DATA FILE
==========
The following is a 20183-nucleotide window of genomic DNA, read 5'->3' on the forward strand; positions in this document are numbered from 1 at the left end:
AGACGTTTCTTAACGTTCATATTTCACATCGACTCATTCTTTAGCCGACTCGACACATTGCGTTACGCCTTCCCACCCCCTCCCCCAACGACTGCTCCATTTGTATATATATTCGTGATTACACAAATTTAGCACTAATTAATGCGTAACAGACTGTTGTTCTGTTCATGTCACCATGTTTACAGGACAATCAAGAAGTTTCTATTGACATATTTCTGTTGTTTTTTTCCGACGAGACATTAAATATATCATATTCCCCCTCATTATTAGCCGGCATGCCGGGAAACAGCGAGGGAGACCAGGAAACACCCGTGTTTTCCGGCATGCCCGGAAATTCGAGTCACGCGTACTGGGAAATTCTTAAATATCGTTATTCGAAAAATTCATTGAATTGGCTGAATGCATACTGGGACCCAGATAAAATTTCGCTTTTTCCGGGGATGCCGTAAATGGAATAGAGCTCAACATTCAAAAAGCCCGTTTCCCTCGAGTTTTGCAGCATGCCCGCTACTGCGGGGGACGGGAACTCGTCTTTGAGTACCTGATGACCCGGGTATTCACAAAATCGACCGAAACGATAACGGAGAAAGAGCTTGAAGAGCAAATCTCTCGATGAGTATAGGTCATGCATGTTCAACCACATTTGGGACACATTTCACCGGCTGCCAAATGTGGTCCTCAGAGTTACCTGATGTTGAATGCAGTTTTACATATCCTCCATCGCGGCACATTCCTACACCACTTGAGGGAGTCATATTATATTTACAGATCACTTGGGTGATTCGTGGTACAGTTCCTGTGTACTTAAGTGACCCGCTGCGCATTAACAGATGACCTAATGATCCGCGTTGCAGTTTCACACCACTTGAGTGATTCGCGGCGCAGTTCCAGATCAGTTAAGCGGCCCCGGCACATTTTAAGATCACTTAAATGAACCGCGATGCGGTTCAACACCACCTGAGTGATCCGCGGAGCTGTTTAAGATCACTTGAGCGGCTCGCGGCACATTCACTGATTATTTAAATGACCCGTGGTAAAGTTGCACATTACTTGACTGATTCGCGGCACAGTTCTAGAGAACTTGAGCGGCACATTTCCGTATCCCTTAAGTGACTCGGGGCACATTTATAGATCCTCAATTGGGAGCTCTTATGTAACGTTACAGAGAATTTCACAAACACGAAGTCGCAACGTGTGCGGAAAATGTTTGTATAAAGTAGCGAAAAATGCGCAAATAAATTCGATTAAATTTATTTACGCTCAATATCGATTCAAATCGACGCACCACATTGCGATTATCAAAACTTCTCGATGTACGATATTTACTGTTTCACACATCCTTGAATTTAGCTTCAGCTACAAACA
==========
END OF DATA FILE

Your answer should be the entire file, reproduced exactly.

The following is a 20183-nucleotide window of genomic DNA, read 5'->3' on the forward strand; positions in this document are numbered from 1 at the left end:
AGACGTTTCTTAACGTTCATATTTCACATCGACTCATTCTTTAGCCGACTCGACACATTGCGTTACGCCTTCCCACCCCCTCCCCCAACGACTGCTCCATTTGTATATATATTCGTGATTACACAAATTTAGCACTAATTAATGCGTAACAGACTGTTGTTCTGTTCATGTCACCATGTTTACAGGACAATCAAGAAGTTTCTATTGACATATTTCTGTTGTTTTTTTCCGACGAGACATTAAATATATCATATTCCCCCTCATTATTAGCCGGCATGCCGGGAAACAGCGAGGGAGACCAGGAAACACCCGTGTTTTCCGGCATGCCCGGAAATTCGAGTCACGCGTACTGGGAAATTCTTAAATATCGTTATTCGAAAAATTCATTGAATTGGCTGAATGCATACTGGGACCCAGATAAAATTTCGCTTTTTCCGGGGATGCCGTAAATGGAATAGAGCTCAACATTCAAAAAGCCCGTTTCCCTCGAGTTTTGCAGCATGCCCGCTACTGCGGGGGACGGGAACTCGTCTTTGAGTACCTGATGACCCGGGTATTCACAAAATCGACCGAAACGATAACGGAGAAAGAGCTTGAAGAGCAAATCTCTCGATGAGTATAGGTCATGCATGTTCAACCACATTTGGGACACATTTCACCGGCTGCCAAATGTGGTCCTCAGAGTTACCTGATGTTGAATGCAGTTTTACATATCCTCCATCGCGGCACATTCCTACACCACTTGAGGGAGTCATATTATATTTACAGATCACTTGGGTGATTCGTGGTACAGTTCCTGTGTACTTAAGTGACCCGCTGCGCATTAACAGATGACCTAATGATCCGCGTTGCAGTTTCACACCACTTGAGTGATTCGCGGCGCAGTTCCAGATCAGTTAAGCGGCCCCGGCACATTTTAAGATCACTTAAATGAACCGCGATGCGGTTCAACACCACCTGAGTGATCCGCGGAGCTGTTTAAGATCACTTGAGCGGCTCGCGGCACATTCACTGATTATTTAAATGACCCGTGGTAAAGTTGCACATTACTTGACTGATTCGCGGCACAGTTCTAGAGAACTTGAGCGGCACATTTCCGTATCCCTTAAGTGACTCGGGGCACATTTATAGATCCTCAATTGGGAGCTCTTATGTAACGTTACAGAGAATTTCACAAACACGAAGTCGCAACGTGTGCGGAAAATGTTTGTATAAAGTAGCGAAAAATGCGCAAATAAATTCGATTAAATTTATTTACGCTCAATATCGATTCAAATCGACGCACCACATTGCGATTATCAAAACTTCTCGATGTACGATATTTACTGTTTCACACATCCTTGAATTTAGCTTCAGCTACAAACA